BEIRUT: Syrian regime forces are pressing their offensive in the country’s south despite Daesh’s threats to kill civilians it holds captive there.
Pro-regime TV and the Britain-based Syrian Observatory for Human Rights, a war monitoring group, both reported regime attacks on the Yarmouk basin region on Monday in southern Syria.
The extremists abducted several people, mostly women, in a wave of attacks in the area last Wednesday.
During the onslaught, Daesh attacked a major city and villages in Sweida province, killing dozens of people. Clashes with militiamen battling Daesh also left scores dead.
Daesh on Saturday aired a video of one of the women abducted in which she says they could be freed if the regime releases Daesh detainees and halts the offensive.
Residents said Daesh kidnapped dozens of Druze women and children when it attacked their village last week in Sweida.
Sweida, which is mainly regime-held and populated with members of Syria’s Druze minority, had been largely insulated from the conflict raging in the rest of the country since 2011.
But on Wednesday, a string of suicide blasts and shootings claimed by Daesh left more than 250 people dead in the provincial capital and nearby villages, most of them civilians.
After the attack Daesh also abducted several dozen women and children from one village, according to the Observatory and Sweida residents.
The Observatory said 36 Druze women and children were abducted, but that four women had since managed to escape while another two had died.
That left 14 women and 16 children in Daesh captivity, said Observatory head Rami Abdel Rahman. Another 17 men were unaccounted for, but it was unclear if they were also kidnapped.
Daesh has not claimed the kidnappings and no details on them could be found on its propaganda channels.
According to news outlet Sweida24, the 36 civilians were kidnapped on Wednesday from the village of Al-Shabki, in the eastern hinterlands of Sweida province.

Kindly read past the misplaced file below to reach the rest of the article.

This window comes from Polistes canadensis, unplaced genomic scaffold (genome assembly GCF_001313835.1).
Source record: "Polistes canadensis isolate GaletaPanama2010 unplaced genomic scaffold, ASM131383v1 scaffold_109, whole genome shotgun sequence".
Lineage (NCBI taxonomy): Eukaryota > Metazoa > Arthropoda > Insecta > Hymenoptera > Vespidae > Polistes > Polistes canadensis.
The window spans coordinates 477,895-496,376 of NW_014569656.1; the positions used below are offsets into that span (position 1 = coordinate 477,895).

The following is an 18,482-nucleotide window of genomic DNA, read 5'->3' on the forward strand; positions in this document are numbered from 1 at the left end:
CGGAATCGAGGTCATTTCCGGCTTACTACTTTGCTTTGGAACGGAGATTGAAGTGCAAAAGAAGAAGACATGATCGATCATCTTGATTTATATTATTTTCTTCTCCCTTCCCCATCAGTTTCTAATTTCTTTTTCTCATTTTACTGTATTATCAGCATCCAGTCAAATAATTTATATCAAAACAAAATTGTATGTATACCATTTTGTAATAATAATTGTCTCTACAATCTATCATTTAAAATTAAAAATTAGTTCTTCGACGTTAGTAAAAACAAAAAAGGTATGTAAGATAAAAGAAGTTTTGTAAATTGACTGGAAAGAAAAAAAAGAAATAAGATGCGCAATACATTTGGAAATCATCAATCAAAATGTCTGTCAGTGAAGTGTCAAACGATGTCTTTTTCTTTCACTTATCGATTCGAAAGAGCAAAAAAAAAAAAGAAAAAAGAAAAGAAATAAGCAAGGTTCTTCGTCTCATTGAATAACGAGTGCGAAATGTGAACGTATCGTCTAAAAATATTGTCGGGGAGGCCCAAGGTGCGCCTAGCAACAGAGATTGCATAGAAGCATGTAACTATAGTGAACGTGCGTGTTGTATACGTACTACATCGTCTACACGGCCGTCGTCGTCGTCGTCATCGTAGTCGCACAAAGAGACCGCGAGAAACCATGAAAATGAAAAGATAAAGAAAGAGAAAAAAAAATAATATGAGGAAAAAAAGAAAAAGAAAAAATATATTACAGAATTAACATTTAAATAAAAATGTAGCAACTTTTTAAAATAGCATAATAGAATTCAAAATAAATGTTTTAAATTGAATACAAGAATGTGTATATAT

Sweida24 and other online outlets published a video that appeared to show one of the hostages making demands of the Syrian regime, purportedly on Daesh’s behalf.
AFP could not independently verify its authenticity, but several Sweida residents confirmed that a woman appearing in the footage was among those missing after the attacks.
The hostages mainly hail from two large families in Al-Shabki, said reporter Nour Radwan, who heads Sweida24.
The remote village lies in the eastern edges of Sweida province and suffered some of the deadliest violence from Wednesday’s attacks, with more than 60 civilians killed in Al-Shabki alone, Radwan said.
“Most of its residents are farmers and don’t have much more than hunting rifles in terms of weapons, so there was little resistance from Al-Shabki compared to other villages,” he said.
“When IS (Daesh) saw that, it kidnapped a first batch of people from their homes and took them east toward the Badiya, according to survivors,” Nour added.
The Badiya is Syria’s vast desert, which stretches from the country’s center to its eastern border with Iraq and includes several isolated Daesh-held pockets.
Daesh has also reached out to the families of those abducted with pictures and videos.
The terrorists are demanding the release by the Syrian government “of detained Daesh-linked people, whose numbers are now being negotiated,” said Radwan.
Daesh also wants a halt to a Syrian regime offensive on terrorist positions, he said.
Religious leaders from the Druze community have since stepped in, Radwan and another local source with knowledge of the talks said.
“As of Sunday, the hostages were still being held in the Badiya. Negotiations are happening between Daesh and Druze sheikhs,” said the source.
Daesh has lost urban strongholds in Syria but still holds parts of the Badiya, including northeastern areas in Sweida and territory by the Iraqi border.
The terrorists also control a pocket in Daraa province, directly west of Sweida.
Backed by Russia, Syrian regime troops have been waging an assault on a Daesh-held pocket of Daraa for nearly two weeks.
On Monday, they began bombing operations ahead of an attack on the main Daesh-held town of Ash-SHajjara in Daraa, Syrian state television said.
Since its bloody rise to power in 2014, Daesh has carried out multiple mass abductions in Syria and Iraq, including of minorities.
It kidnapped more than 220 Assyrian Christians in northeast Syria in 2015 and another 270 Christians from a central village the following year. Most of the hostages were released after negotiations.
Wednesday’s violence was the worst Sweida had seewn since the war began, and one of Daesh’s deadliest attacks across the country.
Daesh attackers detonated suicide bombs in Sweida city and villages to the north and east, while others shot and stabbed residents.
A total of 139 civilians were among more than 250 people killed, according to the Observatory. The remaining were pro-government fighters or residents who had picked up arms to defend their homes.